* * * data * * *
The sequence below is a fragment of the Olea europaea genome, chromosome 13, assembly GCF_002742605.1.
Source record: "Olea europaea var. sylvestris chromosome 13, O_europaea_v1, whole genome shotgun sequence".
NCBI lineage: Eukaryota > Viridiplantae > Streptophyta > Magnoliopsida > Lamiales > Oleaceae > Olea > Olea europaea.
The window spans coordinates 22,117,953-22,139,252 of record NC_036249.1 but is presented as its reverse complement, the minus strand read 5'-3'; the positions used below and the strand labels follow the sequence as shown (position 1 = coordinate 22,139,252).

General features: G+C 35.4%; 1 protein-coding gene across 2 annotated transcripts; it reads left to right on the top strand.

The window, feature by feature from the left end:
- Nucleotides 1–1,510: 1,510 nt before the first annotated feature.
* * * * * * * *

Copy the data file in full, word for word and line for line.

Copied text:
The sequence below is a fragment of the Olea europaea genome, chromosome 13, assembly GCF_002742605.1.
Source record: "Olea europaea var. sylvestris chromosome 13, O_europaea_v1, whole genome shotgun sequence".
NCBI lineage: Eukaryota > Viridiplantae > Streptophyta > Magnoliopsida > Lamiales > Oleaceae > Olea > Olea europaea.
The window spans coordinates 22,117,953-22,139,252 of record NC_036249.1 but is presented as its reverse complement, the minus strand read 5'-3'; the positions used below and the strand labels follow the sequence as shown (position 1 = coordinate 22,139,252).

General features: G+C 35.4%; 1 protein-coding gene across 2 annotated transcripts; it reads left to right on the top strand.

The window, feature by feature from the left end:
- Nucleotides 1–1,510: 1,510 nt before the first annotated feature.